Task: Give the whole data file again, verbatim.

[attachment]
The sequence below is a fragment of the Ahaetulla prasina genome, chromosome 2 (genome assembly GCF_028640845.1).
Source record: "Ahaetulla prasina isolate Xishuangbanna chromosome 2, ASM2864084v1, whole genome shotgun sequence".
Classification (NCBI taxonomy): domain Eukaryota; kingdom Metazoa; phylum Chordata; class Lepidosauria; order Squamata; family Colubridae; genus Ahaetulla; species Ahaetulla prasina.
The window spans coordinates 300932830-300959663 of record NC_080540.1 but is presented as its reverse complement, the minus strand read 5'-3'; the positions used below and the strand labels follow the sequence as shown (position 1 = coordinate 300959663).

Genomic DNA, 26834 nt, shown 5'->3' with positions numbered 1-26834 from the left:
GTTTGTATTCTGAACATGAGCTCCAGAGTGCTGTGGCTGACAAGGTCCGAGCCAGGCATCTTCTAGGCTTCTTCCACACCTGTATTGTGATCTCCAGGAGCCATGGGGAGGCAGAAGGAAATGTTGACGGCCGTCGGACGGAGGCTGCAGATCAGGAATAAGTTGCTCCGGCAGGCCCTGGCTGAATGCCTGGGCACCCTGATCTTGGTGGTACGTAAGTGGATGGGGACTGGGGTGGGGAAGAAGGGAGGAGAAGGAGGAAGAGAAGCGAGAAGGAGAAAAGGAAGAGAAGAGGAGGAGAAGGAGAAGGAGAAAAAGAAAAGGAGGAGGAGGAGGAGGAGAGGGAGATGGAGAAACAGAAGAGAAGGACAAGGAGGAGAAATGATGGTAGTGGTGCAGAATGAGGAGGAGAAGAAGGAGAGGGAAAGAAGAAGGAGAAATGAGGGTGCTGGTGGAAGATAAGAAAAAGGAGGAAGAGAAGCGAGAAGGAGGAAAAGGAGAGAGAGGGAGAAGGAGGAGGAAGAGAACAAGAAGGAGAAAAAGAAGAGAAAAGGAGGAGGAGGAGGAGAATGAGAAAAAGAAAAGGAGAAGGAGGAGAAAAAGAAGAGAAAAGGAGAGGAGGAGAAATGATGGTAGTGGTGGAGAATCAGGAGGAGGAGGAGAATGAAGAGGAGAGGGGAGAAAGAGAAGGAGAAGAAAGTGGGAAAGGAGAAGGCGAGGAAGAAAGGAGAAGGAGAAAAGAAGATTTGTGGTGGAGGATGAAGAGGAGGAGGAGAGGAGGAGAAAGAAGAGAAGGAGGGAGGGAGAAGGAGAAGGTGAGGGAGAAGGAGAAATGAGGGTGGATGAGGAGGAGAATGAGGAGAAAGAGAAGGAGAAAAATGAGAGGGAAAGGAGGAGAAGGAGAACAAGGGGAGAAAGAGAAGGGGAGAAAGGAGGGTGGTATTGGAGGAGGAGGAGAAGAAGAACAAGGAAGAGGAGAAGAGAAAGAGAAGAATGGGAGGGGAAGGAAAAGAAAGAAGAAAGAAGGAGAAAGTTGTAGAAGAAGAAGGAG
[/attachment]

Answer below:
The sequence below is a fragment of the Ahaetulla prasina genome, chromosome 2 (genome assembly GCF_028640845.1).
Source record: "Ahaetulla prasina isolate Xishuangbanna chromosome 2, ASM2864084v1, whole genome shotgun sequence".
Classification (NCBI taxonomy): domain Eukaryota; kingdom Metazoa; phylum Chordata; class Lepidosauria; order Squamata; family Colubridae; genus Ahaetulla; species Ahaetulla prasina.
The window spans coordinates 300932830-300959663 of record NC_080540.1 but is presented as its reverse complement, the minus strand read 5'-3'; the positions used below and the strand labels follow the sequence as shown (position 1 = coordinate 300959663).

Genomic DNA, 26834 nt, shown 5'->3' with positions numbered 1-26834 from the left:
GTTTGTATTCTGAACATGAGCTCCAGAGTGCTGTGGCTGACAAGGTCCGAGCCAGGCATCTTCTAGGCTTCTTCCACACCTGTATTGTGATCTCCAGGAGCCATGGGGAGGCAGAAGGAAATGTTGACGGCCGTCGGACGGAGGCTGCAGATCAGGAATAAGTTGCTCCGGCAGGCCCTGGCTGAATGCCTGGGCACCCTGATCTTGGTGGTACGTAAGTGGATGGGGACTGGGGTGGGGAAGAAGGGAGGAGAAGGAGGAAGAGAAGCGAGAAGGAGAAAAGGAAGAGAAGAGGAGGAGAAGGAGAAGGAGAAAAAGAAAAGGAGGAGGAGGAGGAGGAGAGGGAGATGGAGAAACAGAAGAGAAGGACAAGGAGGAGAAATGATGGTAGTGGTGCAGAATGAGGAGGAGAAGAAGGAGAGGGAAAGAAGAAGGAGAAATGAGGGTGCTGGTGGAAGATAAGAAAAAGGAGGAAGAGAAGCGAGAAGGAGGAAAAGGAGAGAGAGGGAGAAGGAGGAGGAAGAGAACAAGAAGGAGAAAAAGAAGAGAAAAGGAGGAGGAGGAGGAGAATGAGAAAAAGAAAAGGAGAAGGAGGAGAAAAAGAAGAGAAAAGGAGAGGAGGAGAAATGATGGTAGTGGTGGAGAATCAGGAGGAGGAGGAGAATGAAGAGGAGAGGGGAGAAAGAGAAGGAGAAGAAAGTGGGAAAGGAGAAGGCGAGGAAGAAAGGAGAAGGAGAAAAGAAGATTTGTGGTGGAGGATGAAGAGGAGGAGGAGAGGAGGAGAAAGAAGAGAAGGAGGGAGGGAGAAGGAGAAGGTGAGGGAGAAGGAGAAATGAGGGTGGATGAGGAGGAGAATGAGGAGAAAGAGAAGGAGAAAAATGAGAGGGAAAGGAGGAGAAGGAGAACAAGGGGAGAAAGAGAAGGGGAGAAAGGAGGGTGGTATTGGAGGAGGAGGAGAAGAAGAACAAGGAAGAGGAGAAGAGAAAGAGAAGAATGGGAGGGGAAGGAAAAGAAAGAAGAAAGAAGGAGAAAGTTGTAGAAGAAGAAGGAG